Author: V. Dimov, M.D., Allergist/Immunologist and Assistant Professor at University of Chicago
Reviewer: S. Randhawa, M.D., Allergist/Immunologist and Assistant Professor at NSU
What is Eosinophilic Esophagitis (EoE)?
Eosinophilic (ee-uh-sin-uh-fil-ik) esophagitis (EoE) is an inflammation of the esophagus. Esophagus is the tube that sends food from the mouth to the stomach. The inflammation in EoE is made of a lot of orange-colored cells calles eosinophils, giving the name of the condition, eosinophilic esophagitis.
How do I know if I have Eosinophilic Esophagitis (EoE)?
The most common symptom of EoE in older children and adults is difficulty swallowing solid foods, a feeling like a food is “stuck” in the esophagus. Sometimes, patients complain of pain. Vomiting is another common symptoms. This is due to inflammation of the esophagus.
In children, EoE symptoms can include poor growth, weight loss, a poor appetite or even refusing to eat.
What causes Eosinophilic Esophagitis (EoE)?
The leading cause of eosinophilic esophagitis is an allergy or a sensitivity to particular proteins found in foods, called allergens.
People of all ages can be affected by eosinophilic esophagitis. They have a large number of eosinophils - a type of white blood cell that is normally found in small numbers in the blood - in the wall of the esophagus (inflammation). A large number of eosinophils in the esophagus may result from a food allergy reaction, acid reflux, or airborne allergens, which can contribute to inflammation, or injury to the esophageal tissue.
Many people with EoE have a personal of family history of allergic disorders such as asthma, alergic rhinitis, atopic dermatitis or food allergy.
50% of patients with eosinophilic esophagitis have seasonal allergies or asthma. Many others also have food allergies or eczema. Some patients note a seasonal flare up of the condition, typically in the spring and in the summer.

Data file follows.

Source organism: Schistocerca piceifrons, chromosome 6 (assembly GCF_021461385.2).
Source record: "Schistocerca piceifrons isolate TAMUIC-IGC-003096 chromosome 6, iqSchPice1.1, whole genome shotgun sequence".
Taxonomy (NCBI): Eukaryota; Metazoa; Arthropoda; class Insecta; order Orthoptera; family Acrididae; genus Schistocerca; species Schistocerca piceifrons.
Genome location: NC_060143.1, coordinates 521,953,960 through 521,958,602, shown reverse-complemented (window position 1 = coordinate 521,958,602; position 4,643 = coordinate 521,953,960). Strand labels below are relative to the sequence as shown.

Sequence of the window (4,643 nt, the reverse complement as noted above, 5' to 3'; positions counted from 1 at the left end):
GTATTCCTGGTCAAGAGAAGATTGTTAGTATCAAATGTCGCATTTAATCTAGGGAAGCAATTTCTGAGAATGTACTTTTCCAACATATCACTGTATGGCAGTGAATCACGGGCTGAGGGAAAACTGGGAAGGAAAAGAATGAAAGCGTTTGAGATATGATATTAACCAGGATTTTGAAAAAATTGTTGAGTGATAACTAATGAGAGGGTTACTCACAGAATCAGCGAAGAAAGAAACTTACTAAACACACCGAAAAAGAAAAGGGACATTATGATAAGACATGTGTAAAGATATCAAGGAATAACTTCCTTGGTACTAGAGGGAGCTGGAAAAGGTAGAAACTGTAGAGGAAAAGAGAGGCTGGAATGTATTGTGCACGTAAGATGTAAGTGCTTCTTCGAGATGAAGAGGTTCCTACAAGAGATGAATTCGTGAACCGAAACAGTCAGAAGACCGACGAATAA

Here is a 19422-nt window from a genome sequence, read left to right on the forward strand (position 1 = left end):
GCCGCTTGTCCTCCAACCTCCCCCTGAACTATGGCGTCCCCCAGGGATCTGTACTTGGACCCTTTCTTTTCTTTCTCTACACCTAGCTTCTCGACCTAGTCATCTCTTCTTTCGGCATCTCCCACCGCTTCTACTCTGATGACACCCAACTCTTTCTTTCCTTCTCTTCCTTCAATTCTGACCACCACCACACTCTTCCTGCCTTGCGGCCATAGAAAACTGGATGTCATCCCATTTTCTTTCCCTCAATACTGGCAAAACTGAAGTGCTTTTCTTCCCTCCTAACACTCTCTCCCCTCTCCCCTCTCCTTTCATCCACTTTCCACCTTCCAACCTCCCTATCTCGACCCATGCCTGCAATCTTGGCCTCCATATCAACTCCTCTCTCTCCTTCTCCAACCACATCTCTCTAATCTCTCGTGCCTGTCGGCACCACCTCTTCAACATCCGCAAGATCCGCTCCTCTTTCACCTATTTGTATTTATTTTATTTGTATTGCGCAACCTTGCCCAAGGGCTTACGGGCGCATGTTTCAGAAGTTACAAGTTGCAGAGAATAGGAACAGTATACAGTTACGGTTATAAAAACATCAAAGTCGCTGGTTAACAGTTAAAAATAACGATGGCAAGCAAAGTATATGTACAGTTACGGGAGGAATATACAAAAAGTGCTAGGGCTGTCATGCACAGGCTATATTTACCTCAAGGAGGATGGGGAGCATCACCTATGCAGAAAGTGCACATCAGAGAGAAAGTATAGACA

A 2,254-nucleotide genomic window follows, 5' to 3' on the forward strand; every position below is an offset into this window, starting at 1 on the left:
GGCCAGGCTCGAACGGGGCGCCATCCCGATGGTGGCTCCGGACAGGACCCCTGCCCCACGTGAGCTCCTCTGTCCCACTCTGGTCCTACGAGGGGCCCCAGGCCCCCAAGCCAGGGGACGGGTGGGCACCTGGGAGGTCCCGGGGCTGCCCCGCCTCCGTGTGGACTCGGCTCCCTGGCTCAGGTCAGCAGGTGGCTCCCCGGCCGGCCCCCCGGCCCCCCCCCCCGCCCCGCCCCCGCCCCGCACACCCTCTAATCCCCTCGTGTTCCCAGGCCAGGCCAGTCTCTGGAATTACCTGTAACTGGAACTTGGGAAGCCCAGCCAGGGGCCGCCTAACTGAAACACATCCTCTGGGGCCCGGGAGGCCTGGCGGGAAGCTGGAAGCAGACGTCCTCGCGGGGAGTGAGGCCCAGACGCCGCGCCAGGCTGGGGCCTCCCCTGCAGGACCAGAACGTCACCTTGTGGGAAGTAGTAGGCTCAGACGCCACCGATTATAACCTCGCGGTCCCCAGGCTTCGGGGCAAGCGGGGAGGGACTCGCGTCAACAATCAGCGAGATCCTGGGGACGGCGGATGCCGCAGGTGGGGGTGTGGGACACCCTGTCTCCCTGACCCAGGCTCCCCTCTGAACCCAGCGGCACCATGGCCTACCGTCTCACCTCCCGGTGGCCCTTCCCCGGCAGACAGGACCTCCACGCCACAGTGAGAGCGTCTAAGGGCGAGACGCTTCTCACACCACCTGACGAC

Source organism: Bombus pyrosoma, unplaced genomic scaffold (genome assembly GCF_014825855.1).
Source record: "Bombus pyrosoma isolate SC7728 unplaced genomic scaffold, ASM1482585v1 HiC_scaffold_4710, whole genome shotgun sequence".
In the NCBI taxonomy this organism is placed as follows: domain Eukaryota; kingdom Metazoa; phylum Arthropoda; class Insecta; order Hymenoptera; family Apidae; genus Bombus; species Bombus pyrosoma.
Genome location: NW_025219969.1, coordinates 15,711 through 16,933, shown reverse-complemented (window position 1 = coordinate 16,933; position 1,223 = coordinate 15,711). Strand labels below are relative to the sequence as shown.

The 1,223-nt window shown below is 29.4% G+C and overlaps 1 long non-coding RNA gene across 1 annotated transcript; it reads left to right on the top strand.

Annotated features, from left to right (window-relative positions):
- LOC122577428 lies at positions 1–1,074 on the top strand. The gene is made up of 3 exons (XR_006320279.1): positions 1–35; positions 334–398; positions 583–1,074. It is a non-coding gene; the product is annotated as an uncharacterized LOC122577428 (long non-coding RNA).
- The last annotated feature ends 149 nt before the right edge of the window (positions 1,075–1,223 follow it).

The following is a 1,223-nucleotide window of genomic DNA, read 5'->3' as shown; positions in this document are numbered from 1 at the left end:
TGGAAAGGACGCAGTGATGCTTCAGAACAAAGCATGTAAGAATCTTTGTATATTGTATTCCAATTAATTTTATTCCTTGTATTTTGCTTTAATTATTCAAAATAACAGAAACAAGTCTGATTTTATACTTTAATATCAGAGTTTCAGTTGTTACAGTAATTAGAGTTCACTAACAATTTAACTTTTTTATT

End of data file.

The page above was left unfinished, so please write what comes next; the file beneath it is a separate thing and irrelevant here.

How to diagnose Eosinophilic Esophagitis (EoE)?
You need to see 3 different specialists for optimal management of EoE:
- an allergist
- a gastroenterologist (GI)
- a nutritionist
An allergist will determine the role that allergies may play in EE. Your allergist will perform allergy testing to diagnose which specific allergens may be involved with your EoE. This is done with skin testing, blood testing, or both.
In order to diagnose EoE for sure, a gastroenterologist will perform an upper endoscopy (EGD) and a biopsy of the esophagus. This is usually done after medications to control acid reflux have failed to improve symptoms.
A nutritionist will help you choose an eliminations diet that will help your esophagus to heal.
What is the treatment for Eosinophilic Esophagitis (EoE)?
If the food allergy testing shows sensitizations, counseling is provided on foods to avoid. Food-related reactions may not be immediate, and in this case the skin test and blood tests may be negative. Some patients may find that the esophagus becomes inflamed by an offending food days or weeks after eating it. Dietary changes can improve the symptoms of eosinophilic esophagitis.
Medications may suppress eosinophil accumulation, relieve damage to the tissue in the esophagus, and alleviate symptoms.
Swallowed oral topical steroids are very effective. These are the same medications used for asthma (budesonide, Pulmicort) but instead of inhaling them, a patient with EoE will mix the liqued with thickening agent such as Splenda and swallow it twice a day.
Patients with eosinophilic esophagitis should work closely with an allergist, a gastroenterologist, and a nutritionist to find a treatment plan that works best for them.
Video: Learn about eosinophilic gastrointestinal disorders from Gus the esophaGUS! Video by the American Partnership for Eosinophilic Disorders (apfed.org):